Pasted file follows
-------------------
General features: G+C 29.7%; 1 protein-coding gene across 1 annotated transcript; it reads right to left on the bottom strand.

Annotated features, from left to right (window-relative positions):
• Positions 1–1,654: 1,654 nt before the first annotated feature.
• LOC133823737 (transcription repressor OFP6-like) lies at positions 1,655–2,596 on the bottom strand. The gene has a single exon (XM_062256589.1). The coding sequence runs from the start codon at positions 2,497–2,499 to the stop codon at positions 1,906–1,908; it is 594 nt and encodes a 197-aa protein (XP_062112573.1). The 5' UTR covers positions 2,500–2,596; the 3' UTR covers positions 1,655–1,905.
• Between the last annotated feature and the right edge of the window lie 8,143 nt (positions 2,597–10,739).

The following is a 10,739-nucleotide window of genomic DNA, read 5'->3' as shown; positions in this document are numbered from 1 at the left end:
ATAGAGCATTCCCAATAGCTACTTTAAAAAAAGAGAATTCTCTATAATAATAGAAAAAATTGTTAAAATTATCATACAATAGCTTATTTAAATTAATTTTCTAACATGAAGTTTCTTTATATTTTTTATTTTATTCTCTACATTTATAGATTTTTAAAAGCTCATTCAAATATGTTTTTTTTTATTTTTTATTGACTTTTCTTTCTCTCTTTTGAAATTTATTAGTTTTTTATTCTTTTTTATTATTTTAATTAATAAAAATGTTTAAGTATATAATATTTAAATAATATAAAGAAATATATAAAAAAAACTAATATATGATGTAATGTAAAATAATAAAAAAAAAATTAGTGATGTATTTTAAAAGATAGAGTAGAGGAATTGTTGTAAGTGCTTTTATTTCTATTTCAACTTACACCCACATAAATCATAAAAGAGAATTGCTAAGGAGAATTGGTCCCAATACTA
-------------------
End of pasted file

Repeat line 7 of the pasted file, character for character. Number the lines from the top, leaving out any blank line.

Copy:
ATAGAGCATTCCCAATAGCTACTTTAAAAAAAGAGAATTCTCTATAATAATAGAAAAAATTGTTAAAATTATCATACAATAGCTTATTTAAATTAATTTTCTAACATGAAGTTTCTTTATATTTTTTATTTTATTCTCTACATTTATAGATTTTTAAAAGCTCATTCAAATATGTTTTTTTTTATTTTTTATTGACTTTTCTTTCTCTCTTTTGAAATTTATTAGTTTTTTATTCTTTTTTATTATTTTAATTAATAAAAATGTTTAAGTATATAATATTTAAATAATATAAAGAAATATATAAAAAAAACTAATATATGATGTAATGTAAAATAATAAAAAAAAAATTAGTGATGTATTTTAAAAGATAGAGTAGAGGAATTGTTGTAAGTGCTTTTATTTCTATTTCAACTTACACCCACATAAATCATAAAAGAGAATTGCTAAGGAGAATTGGTCCCAATACTA